The Mini-Mag Orion, which uses a similar propulsion system to our worked example spaceship
Accelerating 10g bullets to 20km/s (staged compression) requires 2MJ. A 16% efficient railgun would require 10MJ. If we include a heatsink, this figure rises. 

If the spacecraft uses an electromagnetic system for capturing momentum from the polyethylene particles, then we might use a 20% efficient MHD generator. It would produce 460MJ per pulse, more than enough to power two railguns. A simpler thermoelectric generator with 5% efficiency still produces a sufficient 115MJ. The latter can be integrated into the radiation shielding on the railguns.
How a thermoelectric generator works
400MJ can be contained in 4 tons of supercapacitors, for two cold re-starts. The current-generation 64MJ railgun masses 67 tons (including capacitors). We can extrapolate that two 10MJ railguns might mass 20 tons.
The ICAN-II spacecraft places engine mass at 27 tons to handle an output of 11.7GW. If the gun-fusion is fired once per second, power output is 2.3GW, so an extrapolated figure of 5.3 tons might be appropriate to cover the electromagnetic particle capture system.

The mass of the polyethylene propellant ejection system should be insignificant (less than 1 ton). Structural mass is roughly estimated at 10% of dry mass, so approximately 12.9 tons. This includes suspension for the nozzle, to smooth out accelerations.

Final specifications:

Payload: 100 tons
Drive system: 29.3 tons
Structural mass: 12.9 tons
Drive power: 2.3GW (fusion), 1.96GW (nozzle).
Exhaust velocity: 111km/s
Thrust: 35kN
Firing rate: 1Hz
Mass flow: 148g/sec (of which 128g/sec is propellant). 

DeltaV: 100km/s
Consumables mass: 53.8 tons (711TJ mission energy/1.955GJ per impact)
Total mass: 196 tons

In short, a small, simple-to-construct spaceship can reach Mars in under a month.

Future improvements:

The design mentioned in the 'Gun fusion' section requires that the bullets impact at 100km/s. In fact, studies on impact fusion typically recommend velocities approaching 1000km/s, where a microgram pellet of fuel is compressed in one dimension against an immobile target. The solution to vastly reducing velocity and energy requirements is staged compression.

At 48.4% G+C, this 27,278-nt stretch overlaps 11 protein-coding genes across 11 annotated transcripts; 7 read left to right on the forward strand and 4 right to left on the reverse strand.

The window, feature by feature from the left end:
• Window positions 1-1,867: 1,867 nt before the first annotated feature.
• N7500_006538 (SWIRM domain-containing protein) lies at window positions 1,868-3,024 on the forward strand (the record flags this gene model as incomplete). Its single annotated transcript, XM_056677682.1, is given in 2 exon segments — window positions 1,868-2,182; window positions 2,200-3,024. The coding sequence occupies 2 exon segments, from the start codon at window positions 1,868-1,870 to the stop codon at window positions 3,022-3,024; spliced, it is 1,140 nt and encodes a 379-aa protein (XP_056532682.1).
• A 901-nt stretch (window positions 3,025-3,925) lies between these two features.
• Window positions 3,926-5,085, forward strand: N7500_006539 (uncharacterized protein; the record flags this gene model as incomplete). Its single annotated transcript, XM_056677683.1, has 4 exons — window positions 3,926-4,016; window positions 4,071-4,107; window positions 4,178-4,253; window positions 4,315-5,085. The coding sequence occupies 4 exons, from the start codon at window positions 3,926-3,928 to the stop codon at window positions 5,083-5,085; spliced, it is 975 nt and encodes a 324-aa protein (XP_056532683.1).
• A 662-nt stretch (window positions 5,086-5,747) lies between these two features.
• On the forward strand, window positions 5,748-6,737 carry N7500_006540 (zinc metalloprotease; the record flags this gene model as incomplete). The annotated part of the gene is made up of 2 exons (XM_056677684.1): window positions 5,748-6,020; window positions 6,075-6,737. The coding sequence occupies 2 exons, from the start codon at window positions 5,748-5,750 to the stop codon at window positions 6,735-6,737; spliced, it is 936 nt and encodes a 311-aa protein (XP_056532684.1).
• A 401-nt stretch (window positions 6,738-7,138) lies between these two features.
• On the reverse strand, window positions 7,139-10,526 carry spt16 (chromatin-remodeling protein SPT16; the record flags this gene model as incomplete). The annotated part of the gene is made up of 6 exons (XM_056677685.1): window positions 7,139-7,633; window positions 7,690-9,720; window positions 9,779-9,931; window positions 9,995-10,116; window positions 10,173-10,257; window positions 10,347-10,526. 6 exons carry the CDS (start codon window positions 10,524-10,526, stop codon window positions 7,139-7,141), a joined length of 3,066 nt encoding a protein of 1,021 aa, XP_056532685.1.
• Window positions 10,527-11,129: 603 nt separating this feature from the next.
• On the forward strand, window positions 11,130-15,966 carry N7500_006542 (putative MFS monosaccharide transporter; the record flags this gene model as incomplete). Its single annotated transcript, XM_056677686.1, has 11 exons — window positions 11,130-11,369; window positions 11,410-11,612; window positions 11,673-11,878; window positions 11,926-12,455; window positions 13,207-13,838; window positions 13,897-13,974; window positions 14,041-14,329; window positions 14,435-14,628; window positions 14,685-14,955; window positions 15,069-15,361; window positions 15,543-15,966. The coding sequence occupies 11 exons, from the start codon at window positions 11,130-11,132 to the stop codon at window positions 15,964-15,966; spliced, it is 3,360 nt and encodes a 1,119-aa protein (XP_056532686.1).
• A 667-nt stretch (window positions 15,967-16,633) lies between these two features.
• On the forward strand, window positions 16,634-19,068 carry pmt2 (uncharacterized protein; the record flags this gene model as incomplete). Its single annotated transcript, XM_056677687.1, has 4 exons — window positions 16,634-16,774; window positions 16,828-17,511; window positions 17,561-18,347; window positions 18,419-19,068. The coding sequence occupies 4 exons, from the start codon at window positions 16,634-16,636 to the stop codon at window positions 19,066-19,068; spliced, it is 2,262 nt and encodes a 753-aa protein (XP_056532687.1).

Staged Compression bullets. (50) are spacers. (51) are cavities filled with gas.
Each stage compresses and heat the gas in the following stages. With a sufficient number of stages, the fuel bubble can achieve ignition temperatures and pressures at velocities of only 20km/s.

Another 'improvement' is the use of various acceleration mechanisms. A two-staged light gas gun could theoretically achieve the necessary velocities by adding a third stage. A coilgun can be used, with improvements in efficiency. It also be made circular to make a more compact accelerator.

Ablative propulsion has been proposed. A laser or ion beam vaporizes the tail of the bullet, accelerating it. It would be very useful if efficiencies rise. Their greatest advantage is gradual acceleration: the bullet can be accelerated up to the point of impact. However, they would require unobstructed line of sight and any fault in the laser's accuracy or the ablative material's manufacture will cause the bullets to miss.

A final improvement is the magnetic manipulation of the bullets. By making the bullets' tails out of a ferromagnetic material such as iron, their trajectory can be modified and corrected by magnetic forces. This would allow accurate impacts from further away (important for very large spaceships using larger yields) or off-angle acceleration of the bullets.  

12 comments:

  1. Impact fusion has a velocity threshold on the order of 1000 km/s, while railguns have only ever reached 6 km/s (after decades of effort).

    A good place to start if you want a more serious look at Impact Fusion is here:

    https://www.fas.org/sgp/othergov/doe/lanl/lib-www/la-pubs/00203259.pdf

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  2. Some questions if I may:

    Could off-angle magnetic accelerators be positioned in such a way that the majority of the accelerators are not pointing directly at each other? (potentially reducing risks of misses and engine damage, as well as allowing long accelerators too be put into an easily-stackable spine)

    Could this method be adapted in any way for terrestrial civilian powerplants?